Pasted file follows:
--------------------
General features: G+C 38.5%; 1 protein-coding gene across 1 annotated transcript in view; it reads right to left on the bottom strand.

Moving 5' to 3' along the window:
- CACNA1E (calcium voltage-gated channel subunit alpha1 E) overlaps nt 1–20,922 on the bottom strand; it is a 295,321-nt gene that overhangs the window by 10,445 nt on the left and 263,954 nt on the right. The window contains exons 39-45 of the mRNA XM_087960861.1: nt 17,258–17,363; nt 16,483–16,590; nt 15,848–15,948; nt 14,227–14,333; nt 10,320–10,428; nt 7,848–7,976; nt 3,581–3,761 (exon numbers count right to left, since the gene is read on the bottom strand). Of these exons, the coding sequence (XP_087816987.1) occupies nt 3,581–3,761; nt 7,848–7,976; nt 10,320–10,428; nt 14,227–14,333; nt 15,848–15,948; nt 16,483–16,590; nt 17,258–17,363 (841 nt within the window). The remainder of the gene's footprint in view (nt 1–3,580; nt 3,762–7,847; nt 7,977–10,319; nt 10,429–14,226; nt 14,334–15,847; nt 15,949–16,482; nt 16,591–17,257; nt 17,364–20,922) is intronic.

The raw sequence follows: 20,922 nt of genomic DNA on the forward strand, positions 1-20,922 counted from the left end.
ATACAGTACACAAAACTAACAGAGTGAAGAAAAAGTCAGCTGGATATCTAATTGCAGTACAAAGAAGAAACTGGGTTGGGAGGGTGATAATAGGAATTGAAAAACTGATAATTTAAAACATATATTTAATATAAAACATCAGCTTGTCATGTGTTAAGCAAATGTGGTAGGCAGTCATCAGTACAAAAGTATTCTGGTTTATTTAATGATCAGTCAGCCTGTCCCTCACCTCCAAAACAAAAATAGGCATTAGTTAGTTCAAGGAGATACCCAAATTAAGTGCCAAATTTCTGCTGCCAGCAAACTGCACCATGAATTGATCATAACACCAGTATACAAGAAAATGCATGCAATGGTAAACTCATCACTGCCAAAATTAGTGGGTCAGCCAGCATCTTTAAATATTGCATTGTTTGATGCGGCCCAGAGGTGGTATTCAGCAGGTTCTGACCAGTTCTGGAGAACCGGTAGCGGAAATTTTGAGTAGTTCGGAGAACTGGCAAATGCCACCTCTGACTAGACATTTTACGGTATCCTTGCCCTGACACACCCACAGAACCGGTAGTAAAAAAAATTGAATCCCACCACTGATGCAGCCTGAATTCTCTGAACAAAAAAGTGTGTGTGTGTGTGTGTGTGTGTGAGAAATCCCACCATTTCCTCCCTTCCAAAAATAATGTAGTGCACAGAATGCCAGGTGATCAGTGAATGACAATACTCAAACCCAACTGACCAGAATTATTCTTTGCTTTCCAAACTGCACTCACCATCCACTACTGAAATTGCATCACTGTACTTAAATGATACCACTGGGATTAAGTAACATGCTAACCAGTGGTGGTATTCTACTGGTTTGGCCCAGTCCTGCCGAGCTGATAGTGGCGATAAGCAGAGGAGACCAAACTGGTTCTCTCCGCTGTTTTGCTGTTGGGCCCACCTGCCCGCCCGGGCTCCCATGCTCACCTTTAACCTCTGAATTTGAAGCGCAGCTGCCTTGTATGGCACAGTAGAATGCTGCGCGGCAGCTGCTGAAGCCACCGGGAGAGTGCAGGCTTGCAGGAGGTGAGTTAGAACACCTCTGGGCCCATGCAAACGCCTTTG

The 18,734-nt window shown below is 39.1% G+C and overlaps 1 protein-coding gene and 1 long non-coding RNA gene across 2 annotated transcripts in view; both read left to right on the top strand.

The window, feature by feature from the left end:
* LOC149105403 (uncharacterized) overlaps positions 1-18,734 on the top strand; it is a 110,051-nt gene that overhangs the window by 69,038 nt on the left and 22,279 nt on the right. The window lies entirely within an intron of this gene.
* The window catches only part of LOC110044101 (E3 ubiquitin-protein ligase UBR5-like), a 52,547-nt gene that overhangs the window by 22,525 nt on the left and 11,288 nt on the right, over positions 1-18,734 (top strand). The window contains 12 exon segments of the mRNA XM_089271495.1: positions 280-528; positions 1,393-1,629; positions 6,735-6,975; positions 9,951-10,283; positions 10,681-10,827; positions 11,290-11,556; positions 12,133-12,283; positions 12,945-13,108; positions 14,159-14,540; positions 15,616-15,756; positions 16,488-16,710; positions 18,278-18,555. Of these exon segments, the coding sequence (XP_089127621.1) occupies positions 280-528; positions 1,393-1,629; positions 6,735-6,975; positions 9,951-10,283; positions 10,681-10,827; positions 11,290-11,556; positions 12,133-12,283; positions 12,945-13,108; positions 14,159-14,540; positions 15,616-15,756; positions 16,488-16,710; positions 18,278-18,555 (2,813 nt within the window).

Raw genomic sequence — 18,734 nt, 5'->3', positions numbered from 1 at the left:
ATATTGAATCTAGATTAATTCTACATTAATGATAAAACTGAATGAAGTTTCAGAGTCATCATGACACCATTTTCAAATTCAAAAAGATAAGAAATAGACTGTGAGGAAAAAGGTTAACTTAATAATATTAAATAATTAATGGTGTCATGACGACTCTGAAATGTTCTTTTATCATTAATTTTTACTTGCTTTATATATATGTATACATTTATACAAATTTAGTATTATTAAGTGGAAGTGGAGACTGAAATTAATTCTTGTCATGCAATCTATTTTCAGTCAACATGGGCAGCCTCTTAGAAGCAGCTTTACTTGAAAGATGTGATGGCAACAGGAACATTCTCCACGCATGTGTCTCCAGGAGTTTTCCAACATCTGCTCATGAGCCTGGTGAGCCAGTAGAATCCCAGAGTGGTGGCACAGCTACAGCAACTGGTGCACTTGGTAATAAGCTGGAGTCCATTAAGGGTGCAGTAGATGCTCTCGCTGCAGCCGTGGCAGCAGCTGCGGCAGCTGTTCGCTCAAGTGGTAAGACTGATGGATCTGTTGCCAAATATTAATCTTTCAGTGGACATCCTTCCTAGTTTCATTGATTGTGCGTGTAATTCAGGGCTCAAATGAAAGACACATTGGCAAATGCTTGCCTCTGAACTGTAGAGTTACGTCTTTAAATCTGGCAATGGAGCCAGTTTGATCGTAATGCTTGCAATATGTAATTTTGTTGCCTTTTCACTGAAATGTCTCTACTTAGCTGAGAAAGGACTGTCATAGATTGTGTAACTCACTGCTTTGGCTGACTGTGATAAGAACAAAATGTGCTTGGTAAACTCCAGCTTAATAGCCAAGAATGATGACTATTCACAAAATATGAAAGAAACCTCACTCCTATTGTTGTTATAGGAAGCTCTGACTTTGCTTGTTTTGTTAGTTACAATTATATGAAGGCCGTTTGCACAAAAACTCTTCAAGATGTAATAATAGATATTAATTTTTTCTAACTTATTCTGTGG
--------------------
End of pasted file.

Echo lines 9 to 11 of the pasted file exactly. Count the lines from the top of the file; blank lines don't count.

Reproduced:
* The window catches only part of LOC110044101 (E3 ubiquitin-protein ligase UBR5-like), a 52,547-nt gene that overhangs the window by 22,525 nt on the left and 11,288 nt on the right, over positions 1-18,734 (top strand). The window contains 12 exon segments of the mRNA XM_089271495.1: positions 280-528; positions 1,393-1,629; positions 6,735-6,975; positions 9,951-10,283; positions 10,681-10,827; positions 11,290-11,556; positions 12,133-12,283; positions 12,945-13,108; positions 14,159-14,540; positions 15,616-15,756; positions 16,488-16,710; positions 18,278-18,555. Of these exon segments, the coding sequence (XP_089127621.1) occupies positions 280-528; positions 1,393-1,629; positions 6,735-6,975; positions 9,951-10,283; positions 10,681-10,827; positions 11,290-11,556; positions 12,133-12,283; positions 12,945-13,108; positions 14,159-14,540; positions 15,616-15,756; positions 16,488-16,710; positions 18,278-18,555 (2,813 nt within the window).

Raw genomic sequence — 18,734 nt, 5'->3', positions numbered from 1 at the left:
ATATTGAATCTAGATTAATTCTACATTAATGATAAAACTGAATGAAGTTTCAGAGTCATCATGACACCATTTTCAAATTCAAAAAGATAAGAAATAGACTGTGAGGAAAAAGGTTAACTTAATAATATTAAATAATTAATGGTGTCATGACGACTCTGAAATGTTCTTTTATCATTAATTTTTACTTGCTTTATATATATGTATACATTTATACAAATTTAGTATTATTAAGTGGAAGTGGAGACTGAAATTAATTCTTGTCATGCAATCTATTTTCAGTCAACATGGGCAGCCTCTTAGAAGCAGCTTTACTTGAAAGATGTGATGGCAACAGGAACATTCTCCACGCATGTGTCTCCAGGAGTTTTCCAACATCTGCTCATGAGCCTGGTGAGCCAGTAGAATCCCAGAGTGGTGGCACAGCTACAGCAACTGGTGCACTTGGTAATAAGCTGGAGTCCATTAAGGGTGCAGTAGATGCTCTCGCTGCAGCCGTGGCAGCAGCTGCGGCAGCTGTTCGCTCAAGTGGTAAGACTGATGGATCTGTTGCCAAATATTAATCTTTCAGTGGACATCCTTCCTAGTTTCATTGATTGTGCGTGTAATTCAGGGCTCAAATGAAAGACACATTGGCAAATGCTTGCCTCTGAACTGTAGAGTTACGTCTTTAAATCTGGCAATGGAGCCAGTTTGATCGTAATGCTTGCAATATGTAATTTTGTTGCCTTTTCACTGAAATGTCTCTACTTAGCTGAGAAAGGACTGTCATAGATTGTGTAACTCACTGCTTTGGCTGACTGTGATAAGAACAAAATGTGCTTGGTAAACTCCAGCTTAATAGCCAAGAATGATGACTATTCACAAAATATGAAAGAAACCTCACTCCTATTGTTGTTATAGGAAGCTCTGACTTTGCTTGTTTTGTTAGTTACAATTATATGAAGGCCGTTTGCACAAAAACTCTTCAAGATGTAATAATAGATATTAATTTTTTCTAACTTATTCTGTGG